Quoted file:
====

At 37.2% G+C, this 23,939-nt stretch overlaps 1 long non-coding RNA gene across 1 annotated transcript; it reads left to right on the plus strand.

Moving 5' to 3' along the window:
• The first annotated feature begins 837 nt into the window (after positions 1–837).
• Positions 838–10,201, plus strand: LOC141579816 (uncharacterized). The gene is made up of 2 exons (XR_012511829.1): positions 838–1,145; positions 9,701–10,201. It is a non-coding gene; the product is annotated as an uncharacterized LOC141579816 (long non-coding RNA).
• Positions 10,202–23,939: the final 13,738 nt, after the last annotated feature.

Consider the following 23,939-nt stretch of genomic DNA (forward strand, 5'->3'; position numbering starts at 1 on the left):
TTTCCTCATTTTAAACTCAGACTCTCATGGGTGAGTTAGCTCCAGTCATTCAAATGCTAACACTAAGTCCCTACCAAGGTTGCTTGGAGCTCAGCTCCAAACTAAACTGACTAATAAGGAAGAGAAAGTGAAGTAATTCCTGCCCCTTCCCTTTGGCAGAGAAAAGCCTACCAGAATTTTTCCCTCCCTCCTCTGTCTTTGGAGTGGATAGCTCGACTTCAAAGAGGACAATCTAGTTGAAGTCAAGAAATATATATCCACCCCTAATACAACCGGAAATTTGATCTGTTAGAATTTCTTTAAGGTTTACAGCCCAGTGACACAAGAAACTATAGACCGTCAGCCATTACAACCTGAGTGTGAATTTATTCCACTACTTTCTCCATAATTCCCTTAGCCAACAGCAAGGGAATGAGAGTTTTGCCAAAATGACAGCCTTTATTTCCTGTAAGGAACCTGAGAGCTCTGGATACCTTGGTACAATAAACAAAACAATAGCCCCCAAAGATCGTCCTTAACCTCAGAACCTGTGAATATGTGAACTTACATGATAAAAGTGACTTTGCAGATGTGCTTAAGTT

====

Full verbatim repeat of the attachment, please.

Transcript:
At 37.2% G+C, this 23,939-nt stretch overlaps 1 long non-coding RNA gene across 1 annotated transcript; it reads left to right on the plus strand.

Moving 5' to 3' along the window:
• The first annotated feature begins 837 nt into the window (after positions 1–837).
• Positions 838–10,201, plus strand: LOC141579816 (uncharacterized). The gene is made up of 2 exons (XR_012511829.1): positions 838–1,145; positions 9,701–10,201. It is a non-coding gene; the product is annotated as an uncharacterized LOC141579816 (long non-coding RNA).
• Positions 10,202–23,939: the final 13,738 nt, after the last annotated feature.

Consider the following 23,939-nt stretch of genomic DNA (forward strand, 5'->3'; position numbering starts at 1 on the left):
TTTCCTCATTTTAAACTCAGACTCTCATGGGTGAGTTAGCTCCAGTCATTCAAATGCTAACACTAAGTCCCTACCAAGGTTGCTTGGAGCTCAGCTCCAAACTAAACTGACTAATAAGGAAGAGAAAGTGAAGTAATTCCTGCCCCTTCCCTTTGGCAGAGAAAAGCCTACCAGAATTTTTCCCTCCCTCCTCTGTCTTTGGAGTGGATAGCTCGACTTCAAAGAGGACAATCTAGTTGAAGTCAAGAAATATATATCCACCCCTAATACAACCGGAAATTTGATCTGTTAGAATTTCTTTAAGGTTTACAGCCCAGTGACACAAGAAACTATAGACCGTCAGCCATTACAACCTGAGTGTGAATTTATTCCACTACTTTCTCCATAATTCCCTTAGCCAACAGCAAGGGAATGAGAGTTTTGCCAAAATGACAGCCTTTATTTCCTGTAAGGAACCTGAGAGCTCTGGATACCTTGGTACAATAAACAAAACAATAGCCCCCAAAGATCGTCCTTAACCTCAGAACCTGTGAATATGTGAACTTACATGATAAAAGTGACTTTGCAGATGTGCTTAAGTT